Spacing, typography, and colors are all attributes in the Lyft Product Language (LPL). We recommend that our designers use these attributes because there is a code equivalent labeled by a nickname. By using these nicknames in both design and engineering, we successfully have created a way to communicate on the same page. Engineering partners: you will be able to see the nicknames when you navigate to the Inspect panel in Figma where this information is displayed (see below image).
The inspect panel helps communicate key information such as Typography and color details by a nickname.
Typically I focus on relinking attributes within the design first when creating my redlines. I go through each text layer, and if needed, I relink them to LPL’s typography attribute. Then I move on to relinking to LPL’s color attribute.
At Lyft, I work with a talented Android engineer, Alex Lockwood, who dabbles in Figma plugin creation. He has helped make this process so much faster for myself and designers by creating a design linter that goes through and checks for unlinked typography and colors. Using his plugin allows us to quickly relink to the appropriate missing attribute.
“Lint, or a linter, is a static code analysis tool used to flag programming errors, bugs, stylistic errors, and suspicious constructs. The term originates from a Unix utility that examined C language source code.”
The next piece of information that I add to the redline is spacing details. Even though engineers can click into the design to find the spacing between UI elements, it’s much easier if I just show the spacing visually. I simply place spacer components on top of the design to communicate this information.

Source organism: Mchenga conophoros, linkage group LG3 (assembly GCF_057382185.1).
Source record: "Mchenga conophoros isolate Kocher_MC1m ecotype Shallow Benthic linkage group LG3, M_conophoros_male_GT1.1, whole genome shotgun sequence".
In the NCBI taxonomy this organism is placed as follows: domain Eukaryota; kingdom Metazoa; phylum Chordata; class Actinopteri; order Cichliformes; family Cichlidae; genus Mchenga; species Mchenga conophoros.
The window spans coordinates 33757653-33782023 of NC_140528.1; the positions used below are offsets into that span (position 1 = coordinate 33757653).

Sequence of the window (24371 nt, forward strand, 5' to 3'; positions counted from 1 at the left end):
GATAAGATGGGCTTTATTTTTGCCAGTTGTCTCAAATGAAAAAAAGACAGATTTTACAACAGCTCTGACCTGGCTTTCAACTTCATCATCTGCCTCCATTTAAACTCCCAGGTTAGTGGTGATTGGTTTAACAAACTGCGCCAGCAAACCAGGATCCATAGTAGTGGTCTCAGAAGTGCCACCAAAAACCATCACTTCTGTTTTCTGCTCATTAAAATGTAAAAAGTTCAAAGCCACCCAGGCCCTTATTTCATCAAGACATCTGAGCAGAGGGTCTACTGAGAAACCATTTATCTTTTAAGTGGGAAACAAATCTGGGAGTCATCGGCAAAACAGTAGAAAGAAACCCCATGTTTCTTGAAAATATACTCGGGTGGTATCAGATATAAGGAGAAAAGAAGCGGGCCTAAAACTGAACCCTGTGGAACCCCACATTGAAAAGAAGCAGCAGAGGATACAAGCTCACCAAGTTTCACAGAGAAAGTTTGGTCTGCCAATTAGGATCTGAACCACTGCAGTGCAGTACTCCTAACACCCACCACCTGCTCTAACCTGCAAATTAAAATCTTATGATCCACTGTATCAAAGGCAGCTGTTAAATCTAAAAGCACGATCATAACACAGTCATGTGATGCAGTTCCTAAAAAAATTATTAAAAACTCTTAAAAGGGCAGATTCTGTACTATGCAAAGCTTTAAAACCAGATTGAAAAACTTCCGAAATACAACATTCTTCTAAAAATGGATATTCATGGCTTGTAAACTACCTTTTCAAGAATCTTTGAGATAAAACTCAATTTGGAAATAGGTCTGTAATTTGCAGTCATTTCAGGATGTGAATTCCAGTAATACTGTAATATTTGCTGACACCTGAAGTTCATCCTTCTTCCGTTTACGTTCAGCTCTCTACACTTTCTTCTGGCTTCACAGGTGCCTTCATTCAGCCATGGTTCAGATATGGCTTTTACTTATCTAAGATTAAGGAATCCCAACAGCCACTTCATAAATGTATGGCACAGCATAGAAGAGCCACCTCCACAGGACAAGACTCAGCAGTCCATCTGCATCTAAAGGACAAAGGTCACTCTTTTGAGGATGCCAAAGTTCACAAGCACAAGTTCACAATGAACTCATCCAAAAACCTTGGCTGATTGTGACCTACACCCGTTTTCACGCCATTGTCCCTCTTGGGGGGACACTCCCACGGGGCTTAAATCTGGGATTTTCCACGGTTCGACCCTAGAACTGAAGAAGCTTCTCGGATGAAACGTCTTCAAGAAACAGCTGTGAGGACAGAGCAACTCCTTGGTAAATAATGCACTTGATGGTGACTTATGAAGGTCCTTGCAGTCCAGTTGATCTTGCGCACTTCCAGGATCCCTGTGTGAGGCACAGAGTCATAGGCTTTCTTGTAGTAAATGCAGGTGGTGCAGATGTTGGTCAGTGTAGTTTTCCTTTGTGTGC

At this point, the redline file includes enough information for engineers to successfully start building. But I take it a step further by including redlines for additional platforms. Most of the time, designs are created based on solely iOS phone sizes and Apple’s Human Interface Guidelines (HIG). To truly understand how my designs appear to all users and best support my Android engineering partners, I take on the persona of the device-agnostic designer. I delve deep into common platform conventions and patterns, leveraging guidelines such as Apple’s Human Interface Guidelines, Google’s Material Design, and Microsoft’s Fluent Design System.
Like I mentioned earlier, I fuss over the details and after working with a slew of product teams, I discovered that there is a piece of information missing that can further streamline the build effort. The most common question I receive from engineering partners is if a component is a custom one or not which prompted me to find a way to portray this information easily. There are two ways to do this: use of component overlays or by leveraging component descriptions.